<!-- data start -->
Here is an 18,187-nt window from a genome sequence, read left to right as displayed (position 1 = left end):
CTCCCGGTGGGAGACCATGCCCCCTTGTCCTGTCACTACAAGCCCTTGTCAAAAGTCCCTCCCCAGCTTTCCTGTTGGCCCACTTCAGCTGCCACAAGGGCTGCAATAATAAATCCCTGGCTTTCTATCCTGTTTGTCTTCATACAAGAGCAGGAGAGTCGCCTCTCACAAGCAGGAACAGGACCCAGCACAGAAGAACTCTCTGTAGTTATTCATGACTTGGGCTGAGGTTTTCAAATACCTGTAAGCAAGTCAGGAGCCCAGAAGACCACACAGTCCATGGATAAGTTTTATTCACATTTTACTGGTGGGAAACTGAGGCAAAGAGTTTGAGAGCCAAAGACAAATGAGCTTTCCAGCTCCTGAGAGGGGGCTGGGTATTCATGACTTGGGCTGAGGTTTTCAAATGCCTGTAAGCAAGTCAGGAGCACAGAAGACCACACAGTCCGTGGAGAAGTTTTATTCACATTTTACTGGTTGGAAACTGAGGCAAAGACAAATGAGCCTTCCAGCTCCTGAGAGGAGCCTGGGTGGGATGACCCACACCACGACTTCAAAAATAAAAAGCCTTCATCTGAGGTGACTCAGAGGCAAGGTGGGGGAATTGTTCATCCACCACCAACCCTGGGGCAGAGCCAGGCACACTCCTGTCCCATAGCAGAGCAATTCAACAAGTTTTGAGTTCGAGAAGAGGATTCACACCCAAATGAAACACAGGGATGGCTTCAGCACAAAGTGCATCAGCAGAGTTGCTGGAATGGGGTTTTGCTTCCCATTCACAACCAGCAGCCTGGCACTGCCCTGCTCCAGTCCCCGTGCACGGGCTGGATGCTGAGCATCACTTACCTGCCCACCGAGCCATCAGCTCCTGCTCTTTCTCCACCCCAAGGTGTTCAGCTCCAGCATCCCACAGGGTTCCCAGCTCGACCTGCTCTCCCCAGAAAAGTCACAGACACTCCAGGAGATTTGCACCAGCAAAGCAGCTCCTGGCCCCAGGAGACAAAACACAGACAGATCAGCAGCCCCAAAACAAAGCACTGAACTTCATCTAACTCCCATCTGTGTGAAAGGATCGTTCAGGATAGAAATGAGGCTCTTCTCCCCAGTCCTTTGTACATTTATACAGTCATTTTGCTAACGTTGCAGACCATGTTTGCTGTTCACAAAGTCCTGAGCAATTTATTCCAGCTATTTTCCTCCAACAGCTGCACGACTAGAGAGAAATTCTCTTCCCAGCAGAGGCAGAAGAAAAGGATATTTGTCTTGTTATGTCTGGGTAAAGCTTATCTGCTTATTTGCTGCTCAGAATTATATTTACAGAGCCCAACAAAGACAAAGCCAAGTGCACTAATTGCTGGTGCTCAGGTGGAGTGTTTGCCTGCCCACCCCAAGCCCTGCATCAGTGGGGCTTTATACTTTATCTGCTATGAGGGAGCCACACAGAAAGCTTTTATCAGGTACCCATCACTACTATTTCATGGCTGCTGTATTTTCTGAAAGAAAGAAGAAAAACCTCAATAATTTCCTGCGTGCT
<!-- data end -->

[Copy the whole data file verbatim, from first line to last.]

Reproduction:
Here is an 18,187-nt window from a genome sequence, read left to right as displayed (position 1 = left end):
CTCCCGGTGGGAGACCATGCCCCCTTGTCCTGTCACTACAAGCCCTTGTCAAAAGTCCCTCCCCAGCTTTCCTGTTGGCCCACTTCAGCTGCCACAAGGGCTGCAATAATAAATCCCTGGCTTTCTATCCTGTTTGTCTTCATACAAGAGCAGGAGAGTCGCCTCTCACAAGCAGGAACAGGACCCAGCACAGAAGAACTCTCTGTAGTTATTCATGACTTGGGCTGAGGTTTTCAAATACCTGTAAGCAAGTCAGGAGCCCAGAAGACCACACAGTCCATGGATAAGTTTTATTCACATTTTACTGGTGGGAAACTGAGGCAAAGAGTTTGAGAGCCAAAGACAAATGAGCTTTCCAGCTCCTGAGAGGGGGCTGGGTATTCATGACTTGGGCTGAGGTTTTCAAATGCCTGTAAGCAAGTCAGGAGCACAGAAGACCACACAGTCCGTGGAGAAGTTTTATTCACATTTTACTGGTTGGAAACTGAGGCAAAGACAAATGAGCCTTCCAGCTCCTGAGAGGAGCCTGGGTGGGATGACCCACACCACGACTTCAAAAATAAAAAGCCTTCATCTGAGGTGACTCAGAGGCAAGGTGGGGGAATTGTTCATCCACCACCAACCCTGGGGCAGAGCCAGGCACACTCCTGTCCCATAGCAGAGCAATTCAACAAGTTTTGAGTTCGAGAAGAGGATTCACACCCAAATGAAACACAGGGATGGCTTCAGCACAAAGTGCATCAGCAGAGTTGCTGGAATGGGGTTTTGCTTCCCATTCACAACCAGCAGCCTGGCACTGCCCTGCTCCAGTCCCCGTGCACGGGCTGGATGCTGAGCATCACTTACCTGCCCACCGAGCCATCAGCTCCTGCTCTTTCTCCACCCCAAGGTGTTCAGCTCCAGCATCCCACAGGGTTCCCAGCTCGACCTGCTCTCCCCAGAAAAGTCACAGACACTCCAGGAGATTTGCACCAGCAAAGCAGCTCCTGGCCCCAGGAGACAAAACACAGACAGATCAGCAGCCCCAAAACAAAGCACTGAACTTCATCTAACTCCCATCTGTGTGAAAGGATCGTTCAGGATAGAAATGAGGCTCTTCTCCCCAGTCCTTTGTACATTTATACAGTCATTTTGCTAACGTTGCAGACCATGTTTGCTGTTCACAAAGTCCTGAGCAATTTATTCCAGCTATTTTCCTCCAACAGCTGCACGACTAGAGAGAAATTCTCTTCCCAGCAGAGGCAGAAGAAAAGGATATTTGTCTTGTTATGTCTGGGTAAAGCTTATCTGCTTATTTGCTGCTCAGAATTATATTTACAGAGCCCAACAAAGACAAAGCCAAGTGCACTAATTGCTGGTGCTCAGGTGGAGTGTTTGCCTGCCCACCCCAAGCCCTGCATCAGTGGGGCTTTATACTTTATCTGCTATGAGGGAGCCACACAGAAAGCTTTTATCAGGTACCCATCACTACTATTTCATGGCTGCTGTATTTTCTGAAAGAAAGAAGAAAAACCTCAATAATTTCCTGCGTGCT